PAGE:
Wednesday, July 30, 2014

One Plus One by Jojo Moyes

The Basics:
One Plus One by Jojo Moyes
Contemporary Romance
Published July 1, 2014
Source: Received via NetGalley in exchange for an honest review.

Why I picked up this book:

It seemed to be everywhere so I figured I'd better check it out.


One single mom. One chaotic family. One quirky stranger. One irresistible love story from the New York Times bestselling author of Me Before You

American audiences have fallen in love with Jojo Moyes. Ever since she debuted Stateside she has captivated readers and reviewers alike, and hit the New York Times bestseller list with the word-of-mouth sensation Me Before You. Now, with One Plus One, she’s written another contemporary opposites-attract love story.

Suppose your life sucks. A lot. Your husband has done a vanishing act, your teenage stepson is being bullied, and your math whiz daughter has a once-in-a-lifetime opportunity that you can’t afford to pay for. That’s Jess’s life in a nutshell—until an unexpected knight in shining armor offers to rescue them. Only Jess’s knight turns out to be Geeky Ed, the obnoxious tech millionaire whose vacation home she happens to clean. But Ed has big problems of his own, and driving the dysfunctional family to the Math Olympiad feels like his first unselfish act in ages . . . maybe ever.

My thoughts:

One Plus One was a complete surprise.

First, that cover is terrible. Awful. It makes me think of sketchy 1970s books, the kind that hint at scandalous sexual conduct or that get very cerebral or that are just plain awful.

This book is none of those things. Instead, it's a charming, heartwrenching tale of a modern family trying to find its legs in an unforgiving world. The Thomas family is headed by Jess, a woman in her mid-twenties, whose husband has left her to deal with his bout of depression. She has a daughter, Tanzie, who's a math genius, and a step-son, Nicky, from one of her husband's previous relationships. Nicky's a little different from the 'norm' (a concept that this book puts pressure on - what *is* normal?), wearing make-up, dressing in black and nicknamed 'Gothboy' by his non-creative father. He's frequently bullied by the small town's resident troublemakers, the Fishers, who cast a gloom over much of the story as a manifestation of the monsters that live under the bed. Monsters who do far more than call out 'boo' in the middle of the night.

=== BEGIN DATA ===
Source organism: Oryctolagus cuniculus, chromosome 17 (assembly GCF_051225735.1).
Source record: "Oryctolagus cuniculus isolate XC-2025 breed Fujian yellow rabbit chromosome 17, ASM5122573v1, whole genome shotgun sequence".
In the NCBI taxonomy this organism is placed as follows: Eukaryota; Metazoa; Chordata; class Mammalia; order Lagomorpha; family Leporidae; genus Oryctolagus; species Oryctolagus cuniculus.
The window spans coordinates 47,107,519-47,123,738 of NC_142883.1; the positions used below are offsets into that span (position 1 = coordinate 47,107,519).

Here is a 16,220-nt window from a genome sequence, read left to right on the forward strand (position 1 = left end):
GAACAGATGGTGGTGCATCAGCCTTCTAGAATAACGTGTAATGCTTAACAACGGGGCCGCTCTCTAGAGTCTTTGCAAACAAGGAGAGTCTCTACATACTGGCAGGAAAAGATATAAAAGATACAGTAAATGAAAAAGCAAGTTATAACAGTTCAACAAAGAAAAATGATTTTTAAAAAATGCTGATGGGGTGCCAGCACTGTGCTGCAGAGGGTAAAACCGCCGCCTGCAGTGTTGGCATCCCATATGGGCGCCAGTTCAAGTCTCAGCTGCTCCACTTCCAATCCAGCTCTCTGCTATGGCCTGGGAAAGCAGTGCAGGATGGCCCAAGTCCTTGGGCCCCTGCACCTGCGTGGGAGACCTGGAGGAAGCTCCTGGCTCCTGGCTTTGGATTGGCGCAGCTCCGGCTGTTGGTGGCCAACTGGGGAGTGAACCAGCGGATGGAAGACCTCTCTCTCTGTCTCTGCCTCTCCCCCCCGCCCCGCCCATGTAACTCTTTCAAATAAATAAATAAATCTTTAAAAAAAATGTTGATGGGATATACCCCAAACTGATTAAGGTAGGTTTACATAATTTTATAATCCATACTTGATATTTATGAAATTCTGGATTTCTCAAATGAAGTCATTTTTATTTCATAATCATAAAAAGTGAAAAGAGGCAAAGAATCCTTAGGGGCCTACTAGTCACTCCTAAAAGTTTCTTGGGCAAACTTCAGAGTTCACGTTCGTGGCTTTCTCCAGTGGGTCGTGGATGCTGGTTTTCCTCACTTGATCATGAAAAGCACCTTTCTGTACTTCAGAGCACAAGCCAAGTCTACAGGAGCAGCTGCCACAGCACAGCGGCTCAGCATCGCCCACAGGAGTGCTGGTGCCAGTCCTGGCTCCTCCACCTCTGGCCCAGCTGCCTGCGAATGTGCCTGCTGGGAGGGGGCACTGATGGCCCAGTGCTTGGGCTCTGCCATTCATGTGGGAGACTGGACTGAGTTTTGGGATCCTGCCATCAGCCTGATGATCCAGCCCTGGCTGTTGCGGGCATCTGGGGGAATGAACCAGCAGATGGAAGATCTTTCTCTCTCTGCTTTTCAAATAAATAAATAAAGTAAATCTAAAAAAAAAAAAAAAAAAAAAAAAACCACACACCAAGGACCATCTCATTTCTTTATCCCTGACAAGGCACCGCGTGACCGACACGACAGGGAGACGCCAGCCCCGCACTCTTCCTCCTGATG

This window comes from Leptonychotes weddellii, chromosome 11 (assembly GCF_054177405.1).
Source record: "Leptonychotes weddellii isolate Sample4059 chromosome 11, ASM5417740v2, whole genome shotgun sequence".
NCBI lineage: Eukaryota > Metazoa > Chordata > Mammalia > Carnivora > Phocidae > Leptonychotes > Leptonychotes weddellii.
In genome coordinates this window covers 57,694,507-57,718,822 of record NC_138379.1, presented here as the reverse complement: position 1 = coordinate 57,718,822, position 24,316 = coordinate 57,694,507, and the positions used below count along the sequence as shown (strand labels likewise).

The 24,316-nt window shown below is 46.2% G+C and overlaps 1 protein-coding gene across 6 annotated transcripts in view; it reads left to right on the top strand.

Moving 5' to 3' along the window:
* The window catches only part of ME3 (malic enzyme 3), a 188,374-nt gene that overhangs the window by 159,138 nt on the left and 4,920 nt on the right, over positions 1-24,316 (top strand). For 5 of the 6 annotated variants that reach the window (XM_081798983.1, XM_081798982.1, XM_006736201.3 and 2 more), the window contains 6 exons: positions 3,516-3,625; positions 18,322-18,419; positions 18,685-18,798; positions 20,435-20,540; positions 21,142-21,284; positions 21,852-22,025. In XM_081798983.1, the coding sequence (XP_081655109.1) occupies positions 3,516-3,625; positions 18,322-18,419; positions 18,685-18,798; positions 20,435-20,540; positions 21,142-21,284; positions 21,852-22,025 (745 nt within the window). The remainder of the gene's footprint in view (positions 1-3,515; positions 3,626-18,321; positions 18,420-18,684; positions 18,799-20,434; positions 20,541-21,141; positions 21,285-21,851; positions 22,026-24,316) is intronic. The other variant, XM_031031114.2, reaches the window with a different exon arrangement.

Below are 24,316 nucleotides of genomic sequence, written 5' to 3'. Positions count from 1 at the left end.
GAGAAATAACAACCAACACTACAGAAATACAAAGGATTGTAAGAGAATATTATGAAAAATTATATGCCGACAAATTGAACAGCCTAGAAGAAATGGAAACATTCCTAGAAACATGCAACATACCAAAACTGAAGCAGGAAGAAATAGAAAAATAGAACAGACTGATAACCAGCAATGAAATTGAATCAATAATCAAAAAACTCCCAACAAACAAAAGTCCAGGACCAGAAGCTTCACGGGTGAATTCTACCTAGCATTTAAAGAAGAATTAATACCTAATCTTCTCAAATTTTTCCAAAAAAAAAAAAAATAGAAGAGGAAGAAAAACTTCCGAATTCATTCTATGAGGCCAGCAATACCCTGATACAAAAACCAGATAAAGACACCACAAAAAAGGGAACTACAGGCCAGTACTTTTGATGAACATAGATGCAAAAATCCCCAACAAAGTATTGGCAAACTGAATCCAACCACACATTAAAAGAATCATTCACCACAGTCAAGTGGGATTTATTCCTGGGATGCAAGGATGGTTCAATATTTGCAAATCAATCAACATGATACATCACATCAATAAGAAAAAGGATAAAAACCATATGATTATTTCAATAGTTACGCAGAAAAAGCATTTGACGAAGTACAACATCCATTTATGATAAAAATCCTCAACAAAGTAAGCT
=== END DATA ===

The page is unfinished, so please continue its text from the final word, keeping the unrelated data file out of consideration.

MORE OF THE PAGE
Anyways, these three family members, plus Ed Nicholls, a successful software CEO who recently made a very bad decision and is now facing some legal trouble, provide us with the different perspectives in the novel.

I loved each and every one of them!

Jess is optimistic - more out of necessity than any sense that her little family has ever had a round of good luck - and hard-working. Like any parent, she realizes that she has to roll with everything that comes her way to protect and provide for her children, and how she does that is a lot of the forward thrust of this book.

Now, if I had any complaint about One Plus One, it's that by the middle of the book or so, I had to ask how much more the Thomas family could take. They had bad luck followed by more bad luck followed by incredibly hard and unfair realities to face. I wanted nothing more than to give them all a hug and shelter them from whatever awful thing was going to happen on the next page. I definitely cried more than once, usually while reading Nicky and Tanzie's chapters because their trials and tribulations really got to me.

Fortunately there's so much heart in the book that *eventually* all the lows pay off.

The book is written in a light, easy to read style, and I think that a lot of the plot was completely relatable as an example of a modern family's struggle. Certainly the idea that families take all shapes rather than the cookie cutter mom + dad + 2.5 kids is something we should have embraced as a given by now.

Bottom line:

Well worth a read, One Plus One was an immensely satisfying modern not-quite fairy tale. Reminding me a lot of The Rosie Project, I would definitely recommend this to fans of uplifting contemporary tales with a romance bent.

4.5 stars
For fans of The Rosie Project, modern stories, contemporary romance

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